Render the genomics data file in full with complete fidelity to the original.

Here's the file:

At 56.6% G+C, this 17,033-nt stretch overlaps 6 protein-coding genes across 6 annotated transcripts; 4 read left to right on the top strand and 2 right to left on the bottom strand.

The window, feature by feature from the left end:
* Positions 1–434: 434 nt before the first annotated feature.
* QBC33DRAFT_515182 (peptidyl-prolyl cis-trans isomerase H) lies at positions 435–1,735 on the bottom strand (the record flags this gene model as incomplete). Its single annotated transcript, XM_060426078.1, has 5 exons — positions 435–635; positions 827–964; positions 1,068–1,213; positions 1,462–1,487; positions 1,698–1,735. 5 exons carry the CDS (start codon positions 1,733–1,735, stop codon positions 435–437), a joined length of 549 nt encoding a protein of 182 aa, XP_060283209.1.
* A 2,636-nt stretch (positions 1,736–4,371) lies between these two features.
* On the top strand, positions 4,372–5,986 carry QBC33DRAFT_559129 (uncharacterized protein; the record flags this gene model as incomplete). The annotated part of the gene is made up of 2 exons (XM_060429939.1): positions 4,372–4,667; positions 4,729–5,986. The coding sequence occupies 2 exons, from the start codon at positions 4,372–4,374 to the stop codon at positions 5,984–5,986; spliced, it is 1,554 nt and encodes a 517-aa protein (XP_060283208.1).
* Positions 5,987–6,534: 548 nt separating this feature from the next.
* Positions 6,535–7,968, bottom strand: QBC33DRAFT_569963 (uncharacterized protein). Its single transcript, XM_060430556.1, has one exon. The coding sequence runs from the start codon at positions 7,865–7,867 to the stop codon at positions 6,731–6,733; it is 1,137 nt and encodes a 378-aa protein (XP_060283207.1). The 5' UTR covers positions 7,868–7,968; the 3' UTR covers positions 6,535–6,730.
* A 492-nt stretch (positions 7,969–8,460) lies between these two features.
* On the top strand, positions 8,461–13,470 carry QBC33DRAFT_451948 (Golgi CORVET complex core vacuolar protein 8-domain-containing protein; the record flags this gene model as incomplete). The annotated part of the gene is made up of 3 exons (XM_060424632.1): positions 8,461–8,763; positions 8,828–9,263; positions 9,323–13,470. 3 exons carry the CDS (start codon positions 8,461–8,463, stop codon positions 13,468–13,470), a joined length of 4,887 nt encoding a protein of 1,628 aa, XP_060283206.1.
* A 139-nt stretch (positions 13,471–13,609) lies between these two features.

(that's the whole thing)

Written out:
At 56.6% G+C, this 17,033-nt stretch overlaps 6 protein-coding genes across 6 annotated transcripts; 4 read left to right on the top strand and 2 right to left on the bottom strand.

The window, feature by feature from the left end:
* Positions 1–434: 434 nt before the first annotated feature.
* QBC33DRAFT_515182 (peptidyl-prolyl cis-trans isomerase H) lies at positions 435–1,735 on the bottom strand (the record flags this gene model as incomplete). Its single annotated transcript, XM_060426078.1, has 5 exons — positions 435–635; positions 827–964; positions 1,068–1,213; positions 1,462–1,487; positions 1,698–1,735. 5 exons carry the CDS (start codon positions 1,733–1,735, stop codon positions 435–437), a joined length of 549 nt encoding a protein of 182 aa, XP_060283209.1.
* A 2,636-nt stretch (positions 1,736–4,371) lies between these two features.
* On the top strand, positions 4,372–5,986 carry QBC33DRAFT_559129 (uncharacterized protein; the record flags this gene model as incomplete). The annotated part of the gene is made up of 2 exons (XM_060429939.1): positions 4,372–4,667; positions 4,729–5,986. The coding sequence occupies 2 exons, from the start codon at positions 4,372–4,374 to the stop codon at positions 5,984–5,986; spliced, it is 1,554 nt and encodes a 517-aa protein (XP_060283208.1).
* Positions 5,987–6,534: 548 nt separating this feature from the next.
* Positions 6,535–7,968, bottom strand: QBC33DRAFT_569963 (uncharacterized protein). Its single transcript, XM_060430556.1, has one exon. The coding sequence runs from the start codon at positions 7,865–7,867 to the stop codon at positions 6,731–6,733; it is 1,137 nt and encodes a 378-aa protein (XP_060283207.1). The 5' UTR covers positions 7,868–7,968; the 3' UTR covers positions 6,535–6,730.
* A 492-nt stretch (positions 7,969–8,460) lies between these two features.
* On the top strand, positions 8,461–13,470 carry QBC33DRAFT_451948 (Golgi CORVET complex core vacuolar protein 8-domain-containing protein; the record flags this gene model as incomplete). The annotated part of the gene is made up of 3 exons (XM_060424632.1): positions 8,461–8,763; positions 8,828–9,263; positions 9,323–13,470. 3 exons carry the CDS (start codon positions 8,461–8,463, stop codon positions 13,468–13,470), a joined length of 4,887 nt encoding a protein of 1,628 aa, XP_060283206.1.
* A 139-nt stretch (positions 13,471–13,609) lies between these two features.